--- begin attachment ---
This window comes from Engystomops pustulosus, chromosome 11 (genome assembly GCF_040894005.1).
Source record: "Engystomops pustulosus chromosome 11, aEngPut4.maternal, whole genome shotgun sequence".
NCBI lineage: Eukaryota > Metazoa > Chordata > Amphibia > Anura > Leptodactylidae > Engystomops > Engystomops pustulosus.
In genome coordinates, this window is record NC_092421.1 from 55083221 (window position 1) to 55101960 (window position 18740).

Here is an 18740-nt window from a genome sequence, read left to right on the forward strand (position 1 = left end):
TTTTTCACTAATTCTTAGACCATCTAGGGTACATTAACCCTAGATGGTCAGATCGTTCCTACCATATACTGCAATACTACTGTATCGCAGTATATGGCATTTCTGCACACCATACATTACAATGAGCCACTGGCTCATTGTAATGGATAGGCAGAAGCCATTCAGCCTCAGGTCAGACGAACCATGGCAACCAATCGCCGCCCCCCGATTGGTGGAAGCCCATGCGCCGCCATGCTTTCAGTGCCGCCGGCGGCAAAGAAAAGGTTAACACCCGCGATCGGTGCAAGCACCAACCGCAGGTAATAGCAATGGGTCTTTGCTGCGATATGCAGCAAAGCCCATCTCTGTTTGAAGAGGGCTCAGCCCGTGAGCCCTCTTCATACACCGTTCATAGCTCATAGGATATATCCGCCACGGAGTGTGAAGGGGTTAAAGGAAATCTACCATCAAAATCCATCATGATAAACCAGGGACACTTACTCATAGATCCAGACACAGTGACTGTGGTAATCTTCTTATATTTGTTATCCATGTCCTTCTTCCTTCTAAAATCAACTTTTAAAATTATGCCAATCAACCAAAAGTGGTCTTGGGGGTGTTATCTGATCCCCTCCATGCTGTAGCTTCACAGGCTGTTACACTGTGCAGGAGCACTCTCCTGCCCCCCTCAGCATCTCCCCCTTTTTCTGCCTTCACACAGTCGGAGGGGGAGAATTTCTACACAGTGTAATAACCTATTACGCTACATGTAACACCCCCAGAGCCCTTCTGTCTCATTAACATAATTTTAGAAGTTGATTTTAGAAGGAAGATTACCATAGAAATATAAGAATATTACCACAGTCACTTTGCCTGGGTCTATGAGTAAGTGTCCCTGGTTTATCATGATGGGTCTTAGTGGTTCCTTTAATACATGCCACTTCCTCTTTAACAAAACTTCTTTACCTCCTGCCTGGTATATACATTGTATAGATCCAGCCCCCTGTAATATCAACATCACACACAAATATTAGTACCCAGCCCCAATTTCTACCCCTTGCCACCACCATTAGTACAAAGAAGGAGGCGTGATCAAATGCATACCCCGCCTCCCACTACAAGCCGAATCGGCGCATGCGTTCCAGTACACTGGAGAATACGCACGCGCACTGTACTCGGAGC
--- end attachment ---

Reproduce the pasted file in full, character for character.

This window comes from Engystomops pustulosus, chromosome 11 (genome assembly GCF_040894005.1).
Source record: "Engystomops pustulosus chromosome 11, aEngPut4.maternal, whole genome shotgun sequence".
NCBI lineage: Eukaryota > Metazoa > Chordata > Amphibia > Anura > Leptodactylidae > Engystomops > Engystomops pustulosus.
In genome coordinates, this window is record NC_092421.1 from 55083221 (window position 1) to 55101960 (window position 18740).

Here is an 18740-nt window from a genome sequence, read left to right on the forward strand (position 1 = left end):
TTTTTCACTAATTCTTAGACCATCTAGGGTACATTAACCCTAGATGGTCAGATCGTTCCTACCATATACTGCAATACTACTGTATCGCAGTATATGGCATTTCTGCACACCATACATTACAATGAGCCACTGGCTCATTGTAATGGATAGGCAGAAGCCATTCAGCCTCAGGTCAGACGAACCATGGCAACCAATCGCCGCCCCCCGATTGGTGGAAGCCCATGCGCCGCCATGCTTTCAGTGCCGCCGGCGGCAAAGAAAAGGTTAACACCCGCGATCGGTGCAAGCACCAACCGCAGGTAATAGCAATGGGTCTTTGCTGCGATATGCAGCAAAGCCCATCTCTGTTTGAAGAGGGCTCAGCCCGTGAGCCCTCTTCATACACCGTTCATAGCTCATAGGATATATCCGCCACGGAGTGTGAAGGGGTTAAAGGAAATCTACCATCAAAATCCATCATGATAAACCAGGGACACTTACTCATAGATCCAGACACAGTGACTGTGGTAATCTTCTTATATTTGTTATCCATGTCCTTCTTCCTTCTAAAATCAACTTTTAAAATTATGCCAATCAACCAAAAGTGGTCTTGGGGGTGTTATCTGATCCCCTCCATGCTGTAGCTTCACAGGCTGTTACACTGTGCAGGAGCACTCTCCTGCCCCCCTCAGCATCTCCCCCTTTTTCTGCCTTCACACAGTCGGAGGGGGAGAATTTCTACACAGTGTAATAACCTATTACGCTACATGTAACACCCCCAGAGCCCTTCTGTCTCATTAACATAATTTTAGAAGTTGATTTTAGAAGGAAGATTACCATAGAAATATAAGAATATTACCACAGTCACTTTGCCTGGGTCTATGAGTAAGTGTCCCTGGTTTATCATGATGGGTCTTAGTGGTTCCTTTAATACATGCCACTTCCTCTTTAACAAAACTTCTTTACCTCCTGCCTGGTATATACATTGTATAGATCCAGCCCCCTGTAATATCAACATCACACACAAATATTAGTACCCAGCCCCAATTTCTACCCCTTGCCACCACCATTAGTACAAAGAAGGAGGCGTGATCAAATGCATACCCCGCCTCCCACTACAAGCCGAATCGGCGCATGCGTTCCAGTACACTGGAGAATACGCACGCGCACTGTACTCGGAGC